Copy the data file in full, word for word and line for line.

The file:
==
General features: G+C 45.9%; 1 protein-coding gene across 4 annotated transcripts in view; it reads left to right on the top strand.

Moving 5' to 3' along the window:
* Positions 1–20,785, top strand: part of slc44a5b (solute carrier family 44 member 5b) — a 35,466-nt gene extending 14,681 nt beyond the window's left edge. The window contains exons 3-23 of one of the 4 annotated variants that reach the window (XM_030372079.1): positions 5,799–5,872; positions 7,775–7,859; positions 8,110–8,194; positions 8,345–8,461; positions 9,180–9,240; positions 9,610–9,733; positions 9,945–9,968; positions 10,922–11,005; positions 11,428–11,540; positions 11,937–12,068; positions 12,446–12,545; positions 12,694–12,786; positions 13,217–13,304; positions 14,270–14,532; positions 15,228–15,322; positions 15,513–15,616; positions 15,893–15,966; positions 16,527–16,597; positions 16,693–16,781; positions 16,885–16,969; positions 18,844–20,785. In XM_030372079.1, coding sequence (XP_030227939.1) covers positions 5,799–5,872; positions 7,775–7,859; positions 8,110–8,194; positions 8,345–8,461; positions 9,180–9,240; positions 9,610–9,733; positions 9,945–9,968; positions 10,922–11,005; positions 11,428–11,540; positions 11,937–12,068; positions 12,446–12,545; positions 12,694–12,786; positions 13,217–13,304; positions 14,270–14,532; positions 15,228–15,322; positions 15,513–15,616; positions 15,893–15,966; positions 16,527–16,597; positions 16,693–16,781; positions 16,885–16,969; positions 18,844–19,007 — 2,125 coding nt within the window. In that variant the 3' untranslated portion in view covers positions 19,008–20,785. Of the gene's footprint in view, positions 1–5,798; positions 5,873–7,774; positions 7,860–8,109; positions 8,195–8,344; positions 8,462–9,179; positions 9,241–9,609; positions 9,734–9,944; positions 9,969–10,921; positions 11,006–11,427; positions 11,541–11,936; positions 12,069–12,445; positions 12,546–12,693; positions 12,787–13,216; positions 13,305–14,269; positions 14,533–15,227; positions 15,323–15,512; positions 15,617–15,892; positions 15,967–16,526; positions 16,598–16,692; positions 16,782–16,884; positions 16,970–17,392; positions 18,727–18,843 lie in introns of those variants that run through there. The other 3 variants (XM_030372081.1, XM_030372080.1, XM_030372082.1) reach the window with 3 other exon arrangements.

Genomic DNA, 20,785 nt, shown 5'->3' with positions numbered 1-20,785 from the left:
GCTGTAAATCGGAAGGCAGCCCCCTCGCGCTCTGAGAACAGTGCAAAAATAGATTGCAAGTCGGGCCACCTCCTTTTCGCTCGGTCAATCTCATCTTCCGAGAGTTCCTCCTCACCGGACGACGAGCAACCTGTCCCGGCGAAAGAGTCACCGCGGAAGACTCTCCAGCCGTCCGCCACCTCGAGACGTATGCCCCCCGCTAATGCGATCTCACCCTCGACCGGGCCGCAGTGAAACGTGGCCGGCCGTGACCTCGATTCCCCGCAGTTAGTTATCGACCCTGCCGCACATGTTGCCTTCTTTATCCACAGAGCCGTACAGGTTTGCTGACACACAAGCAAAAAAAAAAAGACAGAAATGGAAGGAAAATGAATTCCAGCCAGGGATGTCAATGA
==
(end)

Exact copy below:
General features: G+C 45.9%; 1 protein-coding gene across 4 annotated transcripts in view; it reads left to right on the top strand.

Moving 5' to 3' along the window:
* Positions 1–20,785, top strand: part of slc44a5b (solute carrier family 44 member 5b) — a 35,466-nt gene extending 14,681 nt beyond the window's left edge. The window contains exons 3-23 of one of the 4 annotated variants that reach the window (XM_030372079.1): positions 5,799–5,872; positions 7,775–7,859; positions 8,110–8,194; positions 8,345–8,461; positions 9,180–9,240; positions 9,610–9,733; positions 9,945–9,968; positions 10,922–11,005; positions 11,428–11,540; positions 11,937–12,068; positions 12,446–12,545; positions 12,694–12,786; positions 13,217–13,304; positions 14,270–14,532; positions 15,228–15,322; positions 15,513–15,616; positions 15,893–15,966; positions 16,527–16,597; positions 16,693–16,781; positions 16,885–16,969; positions 18,844–20,785. In XM_030372079.1, coding sequence (XP_030227939.1) covers positions 5,799–5,872; positions 7,775–7,859; positions 8,110–8,194; positions 8,345–8,461; positions 9,180–9,240; positions 9,610–9,733; positions 9,945–9,968; positions 10,922–11,005; positions 11,428–11,540; positions 11,937–12,068; positions 12,446–12,545; positions 12,694–12,786; positions 13,217–13,304; positions 14,270–14,532; positions 15,228–15,322; positions 15,513–15,616; positions 15,893–15,966; positions 16,527–16,597; positions 16,693–16,781; positions 16,885–16,969; positions 18,844–19,007 — 2,125 coding nt within the window. In that variant the 3' untranslated portion in view covers positions 19,008–20,785. Of the gene's footprint in view, positions 1–5,798; positions 5,873–7,774; positions 7,860–8,109; positions 8,195–8,344; positions 8,462–9,179; positions 9,241–9,609; positions 9,734–9,944; positions 9,969–10,921; positions 11,006–11,427; positions 11,541–11,936; positions 12,069–12,445; positions 12,546–12,693; positions 12,787–13,216; positions 13,305–14,269; positions 14,533–15,227; positions 15,323–15,512; positions 15,617–15,892; positions 15,967–16,526; positions 16,598–16,692; positions 16,782–16,884; positions 16,970–17,392; positions 18,727–18,843 lie in introns of those variants that run through there. The other 3 variants (XM_030372081.1, XM_030372080.1, XM_030372082.1) reach the window with 3 other exon arrangements.

Genomic DNA, 20,785 nt, shown 5'->3' with positions numbered 1-20,785 from the left:
GCTGTAAATCGGAAGGCAGCCCCCTCGCGCTCTGAGAACAGTGCAAAAATAGATTGCAAGTCGGGCCACCTCCTTTTCGCTCGGTCAATCTCATCTTCCGAGAGTTCCTCCTCACCGGACGACGAGCAACCTGTCCCGGCGAAAGAGTCACCGCGGAAGACTCTCCAGCCGTCCGCCACCTCGAGACGTATGCCCCCCGCTAATGCGATCTCACCCTCGACCGGGCCGCAGTGAAACGTGGCCGGCCGTGACCTCGATTCCCCGCAGTTAGTTATCGACCCTGCCGCACATGTTGCCTTCTTTATCCACAGAGCCGTACAGGTTTGCTGACACACAAGCAAAAAAAAAAAGACAGAAATGGAAGGAAAATGAATTCCAGCCAGGGATGTCAATGA